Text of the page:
If someone passes the ISAT, what does that actually mean?
Ponder that for a moment.
If you look at the Sample ISAT test for 3rd grade, you will see that there are a mixture of different ways to respond; multiple choice (the worst evil in the world), fill in the blank, short answer, extended answer, etc. To pass the ISAT, you only need to answer 55% of the questions correct. Unbelievable!!
Even if this controversial downward migration of the bottom limit was a moot point or if did not exist and we still had 2006 standards (64%), that is still really pitiful. Point being that even if the Chicago Tribune article were a complete fallacy (“don’t believe everything you read on the internet”), I know that there is some abysmal level of correct questions needed to pass.
So again I ask, what does it really mean when someone passes a standardized test? Does it mean the person will be good at conflict resolution, be able to identify appropriate choices, have a solid basis for moral decisions? Does it mean the person will be able to adapt to changing environments or thrive in the current environment? No, it does give any hint whatsoever! Will the person be self-sufficient? Able to work well with others? Pleasant? Charismatic?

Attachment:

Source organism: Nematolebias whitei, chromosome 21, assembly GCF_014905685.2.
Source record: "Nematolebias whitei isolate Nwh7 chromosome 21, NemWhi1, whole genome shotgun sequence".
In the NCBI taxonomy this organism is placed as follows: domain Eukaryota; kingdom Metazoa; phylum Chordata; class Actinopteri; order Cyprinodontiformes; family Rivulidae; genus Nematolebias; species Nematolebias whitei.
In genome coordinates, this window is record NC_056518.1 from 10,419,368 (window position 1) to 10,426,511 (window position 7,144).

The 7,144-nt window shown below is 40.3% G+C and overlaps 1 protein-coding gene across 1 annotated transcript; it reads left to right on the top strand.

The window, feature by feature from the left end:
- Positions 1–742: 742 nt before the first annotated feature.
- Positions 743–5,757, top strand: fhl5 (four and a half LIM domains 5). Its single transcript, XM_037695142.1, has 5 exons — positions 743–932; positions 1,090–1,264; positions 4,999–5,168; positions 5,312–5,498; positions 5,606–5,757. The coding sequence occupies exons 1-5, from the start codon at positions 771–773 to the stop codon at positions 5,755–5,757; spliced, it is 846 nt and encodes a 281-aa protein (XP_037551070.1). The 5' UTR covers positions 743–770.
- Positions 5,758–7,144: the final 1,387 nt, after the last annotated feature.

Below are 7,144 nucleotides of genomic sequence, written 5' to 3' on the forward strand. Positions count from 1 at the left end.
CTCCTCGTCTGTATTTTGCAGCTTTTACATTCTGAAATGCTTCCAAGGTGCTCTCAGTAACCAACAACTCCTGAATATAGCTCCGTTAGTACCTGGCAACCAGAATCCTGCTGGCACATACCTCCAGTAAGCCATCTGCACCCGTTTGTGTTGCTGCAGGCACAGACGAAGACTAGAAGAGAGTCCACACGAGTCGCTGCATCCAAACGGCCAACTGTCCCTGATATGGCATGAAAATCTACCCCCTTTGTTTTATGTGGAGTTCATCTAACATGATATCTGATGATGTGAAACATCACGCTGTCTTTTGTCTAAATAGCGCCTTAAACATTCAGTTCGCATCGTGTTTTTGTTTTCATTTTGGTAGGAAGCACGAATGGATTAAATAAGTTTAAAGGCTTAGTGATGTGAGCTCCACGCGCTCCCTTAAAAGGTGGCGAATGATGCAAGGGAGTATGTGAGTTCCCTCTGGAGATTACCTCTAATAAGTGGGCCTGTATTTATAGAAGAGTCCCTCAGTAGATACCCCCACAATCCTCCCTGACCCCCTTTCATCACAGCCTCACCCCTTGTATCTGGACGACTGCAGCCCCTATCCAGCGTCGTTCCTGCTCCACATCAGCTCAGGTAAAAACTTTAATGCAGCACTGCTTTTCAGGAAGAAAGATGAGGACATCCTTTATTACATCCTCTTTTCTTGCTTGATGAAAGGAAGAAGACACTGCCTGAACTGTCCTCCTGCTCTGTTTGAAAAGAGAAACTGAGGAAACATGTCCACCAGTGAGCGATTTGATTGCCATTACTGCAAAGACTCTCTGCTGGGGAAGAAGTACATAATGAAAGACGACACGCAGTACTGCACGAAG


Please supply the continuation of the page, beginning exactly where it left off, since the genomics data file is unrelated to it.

No, all these tests tell us is whether or not the person is able to answer some arbitrary number of questions correct. Period.
Granted, they are used as a tool to help measure (ie, metrics) or gauge if a student has grasped certain fundamental concepts. If people were pieces of lumber and I were building a house, then by all means I would want them to align to a certain standard allowing for a given percentage of error – even still a whopping 40% margin of error is HUGE! Besides, people are not pieces of lumber. They are people for crying out loud.
Here is the bottom-line: What is really important? Obviously, the system is telling us that a perfect score on the standardized test is not a priority. If it were, the minimum pass percent would be 100%. I would submit that, above all else, how a person relates to another is of primal importance. We are social creatures.
I get the feeling that our governments merely want to boast at how many numbers we have who have reached a certain level of achievement. Numbers. And these are the people we voted into office.